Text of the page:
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ARS Home » Southeast Area » Tifton, Georgia » Crop Genetics and Breeding Research » Research » Publications at this Location » Publication #400524

Research Project: Genetic Improvement of Maize and Sorghum for Resistance to Biotic and Abiotic Stresses

Location: Crop Genetics and Breeding Research

Title: Evaluation of insect, disease, and bird damage in grain, silage and forage sorghum hybrids in 2022

item Ni, Xinzhi
item Harris-Shultz, Karen
item Knoll, Joseph - Joe
item TOEWS, MICHAEL - University Of Georgia
item DUNN, DUSTIN - University Of Georgia
item BUNTIN, G. DAVID - University Of Georgia

Submitted to: Agricultural Experiment Station Publication
Publication Type: Experiment Station
Publication Acceptance Date: 2/13/2023
Publication Date: 2/28/2023
Citation: Ni, X., Harris-Shultz, K.R., Knoll, J.E., Toews, M.D., Dunn, D., Buntin, G. 2023. Evaluation of insect, disease, and bird damage in grain, silage and forage sorghum hybrids in 2022. In D.J. Mailhot, D. Dunn, and G. Ware (eds). Georgia 2022 Corn, Sorghum, and Summer Annual Forages Performance Tests. Georgia Agricultural Experiment Station Annual Publication. pp. 41-45.

Interpretive Summary: not required.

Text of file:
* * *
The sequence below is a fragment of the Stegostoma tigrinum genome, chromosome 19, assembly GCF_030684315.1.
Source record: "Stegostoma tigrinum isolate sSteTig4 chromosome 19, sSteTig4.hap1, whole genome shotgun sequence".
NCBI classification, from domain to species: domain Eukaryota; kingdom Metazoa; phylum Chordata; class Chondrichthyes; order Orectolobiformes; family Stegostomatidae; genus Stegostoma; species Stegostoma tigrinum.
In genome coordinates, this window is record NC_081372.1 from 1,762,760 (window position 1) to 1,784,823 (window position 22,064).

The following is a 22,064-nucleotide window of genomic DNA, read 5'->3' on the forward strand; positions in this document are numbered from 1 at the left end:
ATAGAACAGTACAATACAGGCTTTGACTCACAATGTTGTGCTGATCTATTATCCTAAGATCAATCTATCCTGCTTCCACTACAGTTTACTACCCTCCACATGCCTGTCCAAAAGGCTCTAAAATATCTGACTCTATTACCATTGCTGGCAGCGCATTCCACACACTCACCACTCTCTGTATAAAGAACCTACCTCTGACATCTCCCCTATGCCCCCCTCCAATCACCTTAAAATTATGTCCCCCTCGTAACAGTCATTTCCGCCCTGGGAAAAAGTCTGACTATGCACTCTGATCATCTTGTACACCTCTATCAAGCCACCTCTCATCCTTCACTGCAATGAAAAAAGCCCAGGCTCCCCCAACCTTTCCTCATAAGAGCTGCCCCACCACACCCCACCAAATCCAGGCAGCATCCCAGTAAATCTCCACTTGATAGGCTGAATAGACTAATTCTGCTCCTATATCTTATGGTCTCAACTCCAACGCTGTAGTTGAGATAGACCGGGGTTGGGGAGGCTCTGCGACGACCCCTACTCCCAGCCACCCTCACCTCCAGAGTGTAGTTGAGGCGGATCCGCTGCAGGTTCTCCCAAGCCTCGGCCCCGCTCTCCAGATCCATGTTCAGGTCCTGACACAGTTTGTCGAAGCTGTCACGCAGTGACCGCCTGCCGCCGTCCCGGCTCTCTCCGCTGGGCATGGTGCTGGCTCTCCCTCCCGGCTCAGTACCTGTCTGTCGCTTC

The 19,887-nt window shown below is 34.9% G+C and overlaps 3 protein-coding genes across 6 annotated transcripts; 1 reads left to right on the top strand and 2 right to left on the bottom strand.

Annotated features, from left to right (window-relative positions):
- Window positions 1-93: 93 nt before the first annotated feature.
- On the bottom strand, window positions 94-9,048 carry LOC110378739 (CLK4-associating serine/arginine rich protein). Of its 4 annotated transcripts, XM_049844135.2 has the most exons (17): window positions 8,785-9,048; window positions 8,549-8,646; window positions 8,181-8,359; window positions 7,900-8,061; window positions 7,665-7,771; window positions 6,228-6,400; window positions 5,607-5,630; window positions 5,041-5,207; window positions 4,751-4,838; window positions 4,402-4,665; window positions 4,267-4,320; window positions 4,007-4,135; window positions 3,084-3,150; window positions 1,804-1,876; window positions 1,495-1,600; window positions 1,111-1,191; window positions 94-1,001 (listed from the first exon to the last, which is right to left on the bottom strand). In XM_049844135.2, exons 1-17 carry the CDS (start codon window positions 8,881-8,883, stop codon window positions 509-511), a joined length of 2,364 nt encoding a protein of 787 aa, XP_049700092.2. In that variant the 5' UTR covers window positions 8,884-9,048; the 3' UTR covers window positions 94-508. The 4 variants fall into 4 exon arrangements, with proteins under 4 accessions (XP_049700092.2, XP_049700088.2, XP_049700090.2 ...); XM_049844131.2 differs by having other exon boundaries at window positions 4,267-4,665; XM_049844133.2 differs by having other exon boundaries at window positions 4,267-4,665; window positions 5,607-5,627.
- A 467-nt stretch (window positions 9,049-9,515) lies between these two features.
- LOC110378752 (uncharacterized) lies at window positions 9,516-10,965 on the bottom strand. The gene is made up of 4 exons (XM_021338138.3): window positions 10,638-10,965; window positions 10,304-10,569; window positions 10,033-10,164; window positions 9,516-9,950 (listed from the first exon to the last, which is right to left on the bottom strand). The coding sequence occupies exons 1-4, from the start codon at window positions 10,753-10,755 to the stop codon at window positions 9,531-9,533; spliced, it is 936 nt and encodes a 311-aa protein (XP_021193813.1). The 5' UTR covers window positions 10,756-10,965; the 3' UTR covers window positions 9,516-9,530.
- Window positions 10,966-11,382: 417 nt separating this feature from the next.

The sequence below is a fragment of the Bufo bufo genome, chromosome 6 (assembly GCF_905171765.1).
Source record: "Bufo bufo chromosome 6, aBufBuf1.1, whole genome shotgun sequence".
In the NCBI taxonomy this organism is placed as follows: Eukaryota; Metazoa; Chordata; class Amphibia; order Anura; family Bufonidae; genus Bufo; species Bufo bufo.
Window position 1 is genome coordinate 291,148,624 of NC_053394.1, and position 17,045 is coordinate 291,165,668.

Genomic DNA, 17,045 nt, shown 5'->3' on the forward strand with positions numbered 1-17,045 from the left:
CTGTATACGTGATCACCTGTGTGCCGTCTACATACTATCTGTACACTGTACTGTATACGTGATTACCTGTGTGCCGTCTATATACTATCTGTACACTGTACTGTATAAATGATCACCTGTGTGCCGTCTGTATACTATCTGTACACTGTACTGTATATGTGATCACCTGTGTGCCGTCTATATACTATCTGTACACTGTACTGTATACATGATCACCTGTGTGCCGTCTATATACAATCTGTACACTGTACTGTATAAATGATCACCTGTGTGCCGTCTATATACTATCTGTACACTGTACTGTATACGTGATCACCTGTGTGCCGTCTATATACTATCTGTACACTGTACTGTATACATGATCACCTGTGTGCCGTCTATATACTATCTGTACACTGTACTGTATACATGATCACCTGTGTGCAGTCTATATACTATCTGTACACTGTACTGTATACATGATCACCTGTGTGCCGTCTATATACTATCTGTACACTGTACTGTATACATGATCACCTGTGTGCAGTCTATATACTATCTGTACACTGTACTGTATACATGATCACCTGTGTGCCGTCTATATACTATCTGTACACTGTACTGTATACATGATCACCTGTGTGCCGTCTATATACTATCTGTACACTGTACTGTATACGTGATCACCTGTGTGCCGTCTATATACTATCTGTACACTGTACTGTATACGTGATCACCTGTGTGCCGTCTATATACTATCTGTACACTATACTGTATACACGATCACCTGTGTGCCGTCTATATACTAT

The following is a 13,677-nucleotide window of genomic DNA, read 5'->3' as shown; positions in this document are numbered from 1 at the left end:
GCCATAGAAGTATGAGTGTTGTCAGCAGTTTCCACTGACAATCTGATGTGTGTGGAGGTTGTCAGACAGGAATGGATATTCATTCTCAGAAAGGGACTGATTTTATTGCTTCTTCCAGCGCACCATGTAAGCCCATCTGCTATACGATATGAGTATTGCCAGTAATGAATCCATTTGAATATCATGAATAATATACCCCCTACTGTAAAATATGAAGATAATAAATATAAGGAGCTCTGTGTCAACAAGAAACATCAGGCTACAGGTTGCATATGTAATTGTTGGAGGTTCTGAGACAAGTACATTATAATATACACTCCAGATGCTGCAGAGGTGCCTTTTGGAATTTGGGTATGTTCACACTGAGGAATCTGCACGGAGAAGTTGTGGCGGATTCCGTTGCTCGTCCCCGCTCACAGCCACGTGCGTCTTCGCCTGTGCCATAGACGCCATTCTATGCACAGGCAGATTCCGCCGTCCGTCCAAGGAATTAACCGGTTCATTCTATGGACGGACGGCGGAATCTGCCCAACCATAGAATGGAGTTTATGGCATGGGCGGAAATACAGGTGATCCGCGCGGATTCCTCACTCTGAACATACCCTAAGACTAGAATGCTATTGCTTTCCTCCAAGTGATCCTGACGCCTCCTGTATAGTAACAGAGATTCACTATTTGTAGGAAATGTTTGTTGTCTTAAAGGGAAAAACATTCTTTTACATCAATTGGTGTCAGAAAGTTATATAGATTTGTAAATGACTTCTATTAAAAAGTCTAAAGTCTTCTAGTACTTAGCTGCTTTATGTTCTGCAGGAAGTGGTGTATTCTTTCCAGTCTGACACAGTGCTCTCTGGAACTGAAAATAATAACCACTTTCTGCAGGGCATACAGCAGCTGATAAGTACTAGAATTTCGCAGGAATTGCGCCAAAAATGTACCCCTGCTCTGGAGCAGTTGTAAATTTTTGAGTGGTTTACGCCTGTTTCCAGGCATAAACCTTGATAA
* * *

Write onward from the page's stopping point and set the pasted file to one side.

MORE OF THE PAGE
Technical Abstract: Basic field plot information: The commercial hybrids of grain, silage and forage sorghum were evaluated at Tifton, GA to identify the best performing hybrids. For the silage and forage trials, the plots were planted as four rows by 20 ft with a randomized complete block design and three replications, while the grain sorghum trial was planted with a similar design with two-row plots and four replications. The field season of 2022 had very low sugarcane aphid infestations in all trials, possibly due to frequent rainfalls. While silage and forage sorghum trials were planted on May 3, 2022, the grain trial was planted on June 8, 2022. The forage trial was evaluated twice on July 6, and August 31, 2022, respectively, prior to the two harvests. The silage trial was evaluated on July 27, 2022 before the harvest. The grain sorghum trial was evaluated before harvest on September 26, 2022. A total of seven groups of insect pests were observed throughout the field season of 2022: foliar-feeding fall armyworm, sugarcane aphid (also known as sorghum aphid at present), corn leaf aphid, and chinch bug at the seedling stage, and panicle/kernel-feeding insects included sorghum headworm complex (corn earworm and sorghum webworm), stink bugs (southern green and brown stink bugs), sorghum midge, and leaf-footed bug after flowering. Bird damage on grain sorghum was also evaluated. Although the infestations of some insect pests (such as, foliar-feeding fall armyworm, stink bugs, chinch bug, and leaf-footed bug) occurred, they were not included in this report because the infestations caused minimal damage. It is worth noting that sugarcane aphid infestation and aphid damage were relatively low in all three trials, when compared to the data from the previous years as showing in the three tables. The sugarcane aphid (Melanaphis sacchari) has been re-designated as the sorghum aphid (Melanaphis sorghi). However, we are using the sugarcane aphid in the current report for easy comparison of the severity of this invasive pest damage across recent years (2015-2022). Rating scales used for hybrid evaluations: In all trials, growth stage was assessed based on a scale of 0-9 based on the publication S3 by the Kansas-State Research and Extension Service( Severity of anthracnose infection was rated using a 1-5 scale, where 1 = no symptoms, 2 = colored spots on leaves but no sporulation, 3 = some sporulation on lower leaves, 4 = moderate sporulation, 5 = heavy sporulation up to the flag leaf. The number of sugarcane aphids was estimated by averaging the number of aphids on 6 mid-canopy leaves (or top and bottom green leaves of three randomly sampled plants) per plot. The number of aphids per leaf was estimated using the following scale: 0=no aphid, and then estimated as 1 =1-25 aphids, 2=26-50, 3=51-100, 4=101-500, 5=501-1000, and 6=over 1000 aphids. Aphid damage on plants was rated using a 1-9 scale. The scale of 1-9 is described as follows; 1 = no damage, 2 = 1-20%, 3 = 21-30%, 4 = 31-40%, 5 = 41-50%, 6 = 51-60%, 7 = 61-70%, 8 = 71-80%, and 9 = greater than 81% of the leaves are dying, which also included aphid-killed plants. The root and/or stalk lodging was assessed by percentage of plants with root or stalk lodging per plot. In addition, headworm and midge, and bird damage were assessed by the percentage of damaged kernels per panicle for the grain sorghum trial. Hybrid ranking criteria: The overall hybrid rankings in 2022 were based on principal component analysis results. Hybrids in a trial were designated as Very Good (VG), Good (G), Fair (F), and Poor (P), respectively. Results from grain, silage and forage sorghum trials: A total of 22 grain sorghum hybrids were evaluated. Sugarcane aphid, headworm and sorghum midge damage, as well as anthracnose infection severity, were evaluated. S